One thing the Olympics do without fail is give us a structured, consistent cultural barometer. Every four years, since 1896, the Games broadcast an orchestrated vision of the state of the world, and by extension, the state of design. A great example of this? The pictograms that represent each event (swimming, tennis, cycling, etc.), which are redesigned for every Olympics by a native artist or designer. Otl Aicher’s classic icons for the 1972 Munich Olympics are still revered amongst graphic designers, for example, while other cities like Beijing and Athens have chosen icons that reflected local flavor.
Another way young designers contribute to the Games is through the “victory ceremony” design, which refers to the podia, costumes, makeup, and flowers that accompany the handing out of medals. Since millions of spectators end up watching many of the 4,400 ceremonies, they’re fairly important to the overall identity of the Games.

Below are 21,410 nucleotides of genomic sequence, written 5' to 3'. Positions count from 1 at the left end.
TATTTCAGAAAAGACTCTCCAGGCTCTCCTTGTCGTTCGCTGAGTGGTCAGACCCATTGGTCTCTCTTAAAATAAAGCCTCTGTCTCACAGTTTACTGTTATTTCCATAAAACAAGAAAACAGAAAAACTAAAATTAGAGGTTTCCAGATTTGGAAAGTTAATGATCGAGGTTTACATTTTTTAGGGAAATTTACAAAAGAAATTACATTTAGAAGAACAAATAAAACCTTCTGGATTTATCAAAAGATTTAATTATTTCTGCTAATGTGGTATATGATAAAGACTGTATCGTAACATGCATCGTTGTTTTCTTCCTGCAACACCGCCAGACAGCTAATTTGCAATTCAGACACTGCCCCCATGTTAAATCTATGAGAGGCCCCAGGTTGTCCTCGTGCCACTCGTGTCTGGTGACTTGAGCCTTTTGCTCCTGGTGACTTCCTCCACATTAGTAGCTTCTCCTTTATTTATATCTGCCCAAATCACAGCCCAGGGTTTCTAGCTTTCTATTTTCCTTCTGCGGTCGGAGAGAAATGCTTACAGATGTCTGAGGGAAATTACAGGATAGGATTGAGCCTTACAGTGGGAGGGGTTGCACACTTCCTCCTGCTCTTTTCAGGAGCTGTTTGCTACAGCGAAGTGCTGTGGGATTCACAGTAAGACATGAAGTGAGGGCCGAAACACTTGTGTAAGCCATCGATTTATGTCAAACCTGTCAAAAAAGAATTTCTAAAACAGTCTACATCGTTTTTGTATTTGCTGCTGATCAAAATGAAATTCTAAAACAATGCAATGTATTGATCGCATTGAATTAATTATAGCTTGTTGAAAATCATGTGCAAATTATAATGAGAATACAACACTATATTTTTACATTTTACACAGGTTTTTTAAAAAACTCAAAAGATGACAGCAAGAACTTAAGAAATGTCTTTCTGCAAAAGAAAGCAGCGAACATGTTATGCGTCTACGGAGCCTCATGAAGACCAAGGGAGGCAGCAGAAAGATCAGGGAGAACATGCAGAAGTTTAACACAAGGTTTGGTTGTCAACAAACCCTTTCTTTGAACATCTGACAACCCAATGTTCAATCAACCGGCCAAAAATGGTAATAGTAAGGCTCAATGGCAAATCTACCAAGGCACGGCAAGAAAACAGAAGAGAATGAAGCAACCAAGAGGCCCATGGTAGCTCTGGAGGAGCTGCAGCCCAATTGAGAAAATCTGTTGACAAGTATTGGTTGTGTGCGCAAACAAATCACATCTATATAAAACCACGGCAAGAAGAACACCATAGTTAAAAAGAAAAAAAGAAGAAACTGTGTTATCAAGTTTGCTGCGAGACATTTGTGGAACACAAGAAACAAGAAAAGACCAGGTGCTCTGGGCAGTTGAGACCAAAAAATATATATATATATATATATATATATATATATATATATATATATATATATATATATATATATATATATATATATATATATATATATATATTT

Though usually a celebrity designer is chosen to reimagine the spectacle, this year London’s Organizing Committee invited students at the Royal College of Art to rethink the ceremony. The Committee unveiled the winning proposals last week.
Let’s start with the podiums, designed by Gaetano Ling; Hong-Yeul Eom; Luc Fusaro; Heegun Koo; and Yan Lu. The team extrapolated the lines of the London 2012 logo to create the platforms. Significantly, the platforms aren’t the traditional stepped variety. Rather, they ramp up slowly, making it possible to use the podiums both for the Olympics and the Paralympics for the first time ever.
The ceremonial costumes were created by Thomas Crisp and Trine Hav Christensen, who say they were inspired by Greek mythology and London architecture. The garments have a vaguely deconstructed quality to them, with pleating details at the joints that, again, echo the Olympic logo (and sort of look like something out of The Hunger Games). A retro-futuristic “fascinator” hat finishes off the look, referencing both a 1940s primness and a Jetsons-esque futurism. The official bouquet is made up of herbs (mint, rosemary, English lavender and wheat), a departure from the conventional floral bouquet of yore.
All in all, it’s a restrained look (especially when you hear that the designers were considering an all-white color scheme), one that London obviously hopes will reinforce its image as a “traditional, yet global” city.